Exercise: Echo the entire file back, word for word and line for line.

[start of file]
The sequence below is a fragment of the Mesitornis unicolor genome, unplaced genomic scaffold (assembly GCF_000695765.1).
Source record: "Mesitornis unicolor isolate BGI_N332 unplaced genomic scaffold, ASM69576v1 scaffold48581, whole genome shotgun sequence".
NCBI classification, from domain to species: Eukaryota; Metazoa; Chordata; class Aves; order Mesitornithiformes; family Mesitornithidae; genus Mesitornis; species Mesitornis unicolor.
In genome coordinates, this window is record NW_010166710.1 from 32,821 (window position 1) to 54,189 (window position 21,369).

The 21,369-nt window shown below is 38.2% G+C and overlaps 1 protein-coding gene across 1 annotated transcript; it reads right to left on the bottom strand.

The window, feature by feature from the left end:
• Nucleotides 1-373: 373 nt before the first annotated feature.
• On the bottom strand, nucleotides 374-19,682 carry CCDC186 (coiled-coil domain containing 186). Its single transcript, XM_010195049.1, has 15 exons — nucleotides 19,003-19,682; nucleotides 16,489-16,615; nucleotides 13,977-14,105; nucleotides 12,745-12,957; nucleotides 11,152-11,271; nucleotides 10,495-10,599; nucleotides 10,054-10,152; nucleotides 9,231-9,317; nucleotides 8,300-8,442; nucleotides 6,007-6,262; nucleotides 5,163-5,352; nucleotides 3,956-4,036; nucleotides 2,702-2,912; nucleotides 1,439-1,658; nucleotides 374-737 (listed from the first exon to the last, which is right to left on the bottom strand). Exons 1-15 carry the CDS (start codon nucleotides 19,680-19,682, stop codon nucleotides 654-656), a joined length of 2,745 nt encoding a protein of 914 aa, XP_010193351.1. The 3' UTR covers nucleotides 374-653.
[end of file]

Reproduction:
The sequence below is a fragment of the Mesitornis unicolor genome, unplaced genomic scaffold (assembly GCF_000695765.1).
Source record: "Mesitornis unicolor isolate BGI_N332 unplaced genomic scaffold, ASM69576v1 scaffold48581, whole genome shotgun sequence".
NCBI classification, from domain to species: Eukaryota; Metazoa; Chordata; class Aves; order Mesitornithiformes; family Mesitornithidae; genus Mesitornis; species Mesitornis unicolor.
In genome coordinates, this window is record NW_010166710.1 from 32,821 (window position 1) to 54,189 (window position 21,369).

The 21,369-nt window shown below is 38.2% G+C and overlaps 1 protein-coding gene across 1 annotated transcript; it reads right to left on the bottom strand.

The window, feature by feature from the left end:
• Nucleotides 1-373: 373 nt before the first annotated feature.
• On the bottom strand, nucleotides 374-19,682 carry CCDC186 (coiled-coil domain containing 186). Its single transcript, XM_010195049.1, has 15 exons — nucleotides 19,003-19,682; nucleotides 16,489-16,615; nucleotides 13,977-14,105; nucleotides 12,745-12,957; nucleotides 11,152-11,271; nucleotides 10,495-10,599; nucleotides 10,054-10,152; nucleotides 9,231-9,317; nucleotides 8,300-8,442; nucleotides 6,007-6,262; nucleotides 5,163-5,352; nucleotides 3,956-4,036; nucleotides 2,702-2,912; nucleotides 1,439-1,658; nucleotides 374-737 (listed from the first exon to the last, which is right to left on the bottom strand). Exons 1-15 carry the CDS (start codon nucleotides 19,680-19,682, stop codon nucleotides 654-656), a joined length of 2,745 nt encoding a protein of 914 aa, XP_010193351.1. The 3' UTR covers nucleotides 374-653.